Up to 15% of people who seek medical care for a foot problem have heel pain. At Dr. Robert Darrin Hurst, the private podiatry practice of board-certified and fellowship-trained podiatrist and foot surgeon Robert Hurst, DPM, patients get the most effective treatments for common causes of heel pain like plantar fasciitis, also called heel spur syndrome. Call either of the offices in Savannah, Tennessee, or Corinth, Mississippi, or book your appointment online now.
Heel pain is one of the most common issues that Dr. Hurst treats — but many people don’t know when to reach out for help. You need to take heel pain seriously and call the office if:
Heel pain responds well to professional care, so don’t delay your recovery any longer than necessary if you’re experiencing these types of issues.
The most common cause of heel pain is plantar fasciitis. Plantar fasciitis develops when a length of connective tissue — the plantar fascia — grows badly inflamed.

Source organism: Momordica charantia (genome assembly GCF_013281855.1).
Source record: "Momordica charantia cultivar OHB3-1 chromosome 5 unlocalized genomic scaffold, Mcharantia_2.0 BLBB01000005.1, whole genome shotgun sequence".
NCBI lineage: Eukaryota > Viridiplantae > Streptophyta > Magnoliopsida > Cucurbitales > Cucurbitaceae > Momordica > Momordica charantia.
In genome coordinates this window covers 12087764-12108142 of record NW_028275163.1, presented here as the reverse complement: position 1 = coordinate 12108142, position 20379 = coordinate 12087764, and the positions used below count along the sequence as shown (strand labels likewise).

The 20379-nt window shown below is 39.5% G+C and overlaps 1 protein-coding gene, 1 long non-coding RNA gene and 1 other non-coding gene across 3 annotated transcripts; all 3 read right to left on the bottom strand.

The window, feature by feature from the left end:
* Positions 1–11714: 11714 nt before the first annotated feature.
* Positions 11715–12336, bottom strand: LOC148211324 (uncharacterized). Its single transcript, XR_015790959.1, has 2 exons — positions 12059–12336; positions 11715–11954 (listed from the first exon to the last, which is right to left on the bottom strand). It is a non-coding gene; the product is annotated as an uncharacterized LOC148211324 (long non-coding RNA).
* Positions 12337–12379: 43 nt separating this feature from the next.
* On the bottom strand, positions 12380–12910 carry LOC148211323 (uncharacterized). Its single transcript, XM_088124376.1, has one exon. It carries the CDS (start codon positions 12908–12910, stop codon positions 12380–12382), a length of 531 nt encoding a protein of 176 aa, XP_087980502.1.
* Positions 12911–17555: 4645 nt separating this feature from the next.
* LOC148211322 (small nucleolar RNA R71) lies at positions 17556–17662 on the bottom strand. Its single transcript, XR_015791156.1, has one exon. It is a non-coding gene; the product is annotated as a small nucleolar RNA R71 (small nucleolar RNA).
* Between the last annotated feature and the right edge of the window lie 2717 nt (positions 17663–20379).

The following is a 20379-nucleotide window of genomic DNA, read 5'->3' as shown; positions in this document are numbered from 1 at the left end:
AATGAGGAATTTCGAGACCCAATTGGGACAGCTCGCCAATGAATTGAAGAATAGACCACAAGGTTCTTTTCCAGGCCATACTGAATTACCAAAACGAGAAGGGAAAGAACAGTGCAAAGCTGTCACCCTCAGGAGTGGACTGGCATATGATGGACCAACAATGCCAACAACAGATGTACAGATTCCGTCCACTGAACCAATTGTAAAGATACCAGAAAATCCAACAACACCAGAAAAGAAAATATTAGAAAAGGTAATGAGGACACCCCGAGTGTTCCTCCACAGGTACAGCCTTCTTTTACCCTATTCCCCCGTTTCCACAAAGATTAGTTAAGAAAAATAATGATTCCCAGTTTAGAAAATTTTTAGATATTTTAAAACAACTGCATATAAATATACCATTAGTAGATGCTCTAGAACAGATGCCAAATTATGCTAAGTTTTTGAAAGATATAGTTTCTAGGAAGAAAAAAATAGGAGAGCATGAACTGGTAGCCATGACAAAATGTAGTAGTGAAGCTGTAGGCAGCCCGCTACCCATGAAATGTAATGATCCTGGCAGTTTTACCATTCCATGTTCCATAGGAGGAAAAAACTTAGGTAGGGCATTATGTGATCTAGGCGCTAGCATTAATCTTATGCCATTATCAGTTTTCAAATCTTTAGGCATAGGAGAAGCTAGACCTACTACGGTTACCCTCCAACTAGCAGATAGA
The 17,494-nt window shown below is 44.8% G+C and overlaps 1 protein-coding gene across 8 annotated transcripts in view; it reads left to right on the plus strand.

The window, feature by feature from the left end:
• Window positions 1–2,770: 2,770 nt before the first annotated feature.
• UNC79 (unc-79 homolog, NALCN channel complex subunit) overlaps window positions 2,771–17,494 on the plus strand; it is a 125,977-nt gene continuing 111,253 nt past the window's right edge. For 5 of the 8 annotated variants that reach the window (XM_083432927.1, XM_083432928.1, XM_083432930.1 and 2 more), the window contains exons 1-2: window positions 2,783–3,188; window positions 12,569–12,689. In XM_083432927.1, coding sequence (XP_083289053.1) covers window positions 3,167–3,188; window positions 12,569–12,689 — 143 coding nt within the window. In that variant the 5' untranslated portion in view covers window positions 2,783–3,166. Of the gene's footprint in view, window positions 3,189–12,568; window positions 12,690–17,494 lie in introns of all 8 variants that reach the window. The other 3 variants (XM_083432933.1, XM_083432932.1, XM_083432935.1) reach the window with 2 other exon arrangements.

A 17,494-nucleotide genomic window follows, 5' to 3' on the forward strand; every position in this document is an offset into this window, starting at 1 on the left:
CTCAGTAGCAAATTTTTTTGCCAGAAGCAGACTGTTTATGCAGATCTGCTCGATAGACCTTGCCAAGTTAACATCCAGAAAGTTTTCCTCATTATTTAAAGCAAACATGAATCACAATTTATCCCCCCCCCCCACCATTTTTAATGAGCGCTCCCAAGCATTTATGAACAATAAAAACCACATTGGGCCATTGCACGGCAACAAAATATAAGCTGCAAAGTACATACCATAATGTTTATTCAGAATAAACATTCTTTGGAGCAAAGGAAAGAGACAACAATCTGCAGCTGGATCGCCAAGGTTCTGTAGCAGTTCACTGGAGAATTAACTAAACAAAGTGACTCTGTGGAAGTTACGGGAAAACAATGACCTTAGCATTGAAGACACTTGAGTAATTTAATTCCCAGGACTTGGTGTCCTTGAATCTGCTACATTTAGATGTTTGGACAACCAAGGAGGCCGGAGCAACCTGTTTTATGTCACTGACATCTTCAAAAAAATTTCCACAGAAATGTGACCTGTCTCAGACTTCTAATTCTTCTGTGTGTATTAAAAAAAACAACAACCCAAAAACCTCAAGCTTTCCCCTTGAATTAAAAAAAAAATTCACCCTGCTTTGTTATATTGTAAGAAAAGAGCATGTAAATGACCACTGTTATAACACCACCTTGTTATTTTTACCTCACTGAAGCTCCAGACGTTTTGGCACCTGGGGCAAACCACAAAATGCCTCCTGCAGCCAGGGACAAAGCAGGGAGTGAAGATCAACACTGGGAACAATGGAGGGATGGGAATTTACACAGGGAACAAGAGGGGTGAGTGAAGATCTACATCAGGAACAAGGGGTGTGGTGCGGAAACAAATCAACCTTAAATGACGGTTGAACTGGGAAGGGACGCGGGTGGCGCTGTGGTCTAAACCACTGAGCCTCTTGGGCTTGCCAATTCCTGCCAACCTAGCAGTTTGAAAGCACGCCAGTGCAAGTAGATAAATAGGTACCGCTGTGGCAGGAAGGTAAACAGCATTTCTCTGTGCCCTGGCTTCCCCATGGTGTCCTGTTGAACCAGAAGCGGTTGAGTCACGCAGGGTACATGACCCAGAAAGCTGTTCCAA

The plantar fascia starts at the back of your foot, inserting into your heel bone. It stretches across the foot arch to the base of your toes. When you stand, walk, and jump, the plantar fascia stretches, and when you’re off your feet, it retracts. Normally, the plantar fascia withstands the pressure of regular movements very well.
However, foot problems like overpronation can lead to plantar fasciitis. In overpronation, the foot rolls forward too much when you walk. This flattens your foot, elongates your arch, and puts too much pressure on the plantar fascia, leading to tiny tears, inflammation, and pain.
Plantar fasciitis usually affects just one heel, but about 33% of people with the condition experience it in both heels.
Many people with plantar fasciitis also develop heel spurs — tiny bony hooks that develop on the bottom of the heel bone. In fact, plantar fasciitis is sometimes called heel spur syndrome.
Some other causes of heel pain include arthritis, bursitis, bone bruises, and Achilles tendonitis.
Dr. Hurst frequently treats heel pain using effective conservative measures, such as:
Most people with plantar fasciitis need at least six weeks of focused treatment to prompt recovery and prevent the problem from recurring. About 95% of people with plantar fasciitis recover using conservative treatments, so it’s quite rare to need surgery.
Do you have a sharp pain in your heel? Dr. Robert Darrin Hurst can help, so call the nearest office or book your appointment online today.